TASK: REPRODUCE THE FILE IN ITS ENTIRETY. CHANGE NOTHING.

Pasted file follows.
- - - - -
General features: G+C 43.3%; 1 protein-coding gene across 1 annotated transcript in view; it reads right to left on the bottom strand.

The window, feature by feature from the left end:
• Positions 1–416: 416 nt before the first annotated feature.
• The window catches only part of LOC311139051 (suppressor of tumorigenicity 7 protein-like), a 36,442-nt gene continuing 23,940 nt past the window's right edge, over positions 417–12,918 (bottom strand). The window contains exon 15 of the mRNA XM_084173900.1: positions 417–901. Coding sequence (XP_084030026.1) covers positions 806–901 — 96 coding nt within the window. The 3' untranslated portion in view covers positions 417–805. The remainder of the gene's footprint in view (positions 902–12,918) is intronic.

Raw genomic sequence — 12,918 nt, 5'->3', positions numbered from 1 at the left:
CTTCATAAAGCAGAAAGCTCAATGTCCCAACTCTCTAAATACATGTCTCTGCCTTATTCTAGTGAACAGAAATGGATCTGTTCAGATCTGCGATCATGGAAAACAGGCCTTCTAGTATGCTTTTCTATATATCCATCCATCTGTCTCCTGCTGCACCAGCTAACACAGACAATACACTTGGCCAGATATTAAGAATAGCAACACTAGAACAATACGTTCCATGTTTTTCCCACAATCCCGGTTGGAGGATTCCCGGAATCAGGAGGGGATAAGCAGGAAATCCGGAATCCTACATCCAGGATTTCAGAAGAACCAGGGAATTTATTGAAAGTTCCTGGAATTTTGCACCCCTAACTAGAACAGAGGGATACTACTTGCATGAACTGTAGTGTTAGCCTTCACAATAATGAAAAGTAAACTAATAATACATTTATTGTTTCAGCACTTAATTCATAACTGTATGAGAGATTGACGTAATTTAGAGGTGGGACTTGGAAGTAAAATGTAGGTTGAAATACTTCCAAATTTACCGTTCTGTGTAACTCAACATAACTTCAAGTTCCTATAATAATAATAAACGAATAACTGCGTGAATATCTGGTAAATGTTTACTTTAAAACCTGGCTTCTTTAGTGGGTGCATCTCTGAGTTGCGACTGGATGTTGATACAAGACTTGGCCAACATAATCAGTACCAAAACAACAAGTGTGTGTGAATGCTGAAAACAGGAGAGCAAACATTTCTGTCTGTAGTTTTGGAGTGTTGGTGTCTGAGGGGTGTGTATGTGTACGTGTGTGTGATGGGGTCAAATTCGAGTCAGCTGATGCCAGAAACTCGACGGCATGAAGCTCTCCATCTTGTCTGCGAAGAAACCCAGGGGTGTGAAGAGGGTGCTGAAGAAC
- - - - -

General features: G+C 43.3%; 1 protein-coding gene across 1 annotated transcript in view; it reads right to left on the bottom strand.

The window, feature by feature from the left end:
• Positions 1–416: 416 nt before the first annotated feature.
• The window catches only part of LOC311139051 (suppressor of tumorigenicity 7 protein-like), a 36,442-nt gene continuing 23,940 nt past the window's right edge, over positions 417–12,918 (bottom strand). The window contains exon 15 of the mRNA XM_084173900.1: positions 417–901. Coding sequence (XP_084030026.1) covers positions 806–901 — 96 coding nt within the window. The 3' untranslated portion in view covers positions 417–805. The remainder of the gene's footprint in view (positions 902–12,918) is intronic.

Raw genomic sequence — 12,918 nt, 5'->3', positions numbered from 1 at the left:
CTTCATAAAGCAGAAAGCTCAATGTCCCAACTCTCTAAATACATGTCTCTGCCTTATTCTAGTGAACAGAAATGGATCTGTTCAGATCTGCGATCATGGAAAACAGGCCTTCTAGTATGCTTTTCTATATATCCATCCATCTGTCTCCTGCTGCACCAGCTAACACAGACAATACACTTGGCCAGATATTAAGAATAGCAACACTAGAACAATACGTTCCATGTTTTTCCCACAATCCCGGTTGGAGGATTCCCGGAATCAGGAGGGGATAAGCAGGAAATCCGGAATCCTACATCCAGGATTTCAGAAGAACCAGGGAATTTATTGAAAGTTCCTGGAATTTTGCACCCCTAACTAGAACAGAGGGATACTACTTGCATGAACTGTAGTGTTAGCCTTCACAATAATGAAAAGTAAACTAATAATACATTTATTGTTTCAGCACTTAATTCATAACTGTATGAGAGATTGACGTAATTTAGAGGTGGGACTTGGAAGTAAAATGTAGGTTGAAATACTTCCAAATTTACCGTTCTGTGTAACTCAACATAACTTCAAGTTCCTATAATAATAATAAACGAATAACTGCGTGAATATCTGGTAAATGTTTACTTTAAAACCTGGCTTCTTTAGTGGGTGCATCTCTGAGTTGCGACTGGATGTTGATACAAGACTTGGCCAACATAATCAGTACCAAAACAACAAGTGTGTGTGAATGCTGAAAACAGGAGAGCAAACATTTCTGTCTGTAGTTTTGGAGTGTTGGTGTCTGAGGGGTGTGTATGTGTACGTGTGTGTGATGGGGTCAAATTCGAGTCAGCTGATGCCAGAAACTCGACGGCATGAAGCTCTCCATCTTGTCTGCGAAGAAACCCAGGGGTGTGAAGAGGGTGCTGAAGAAC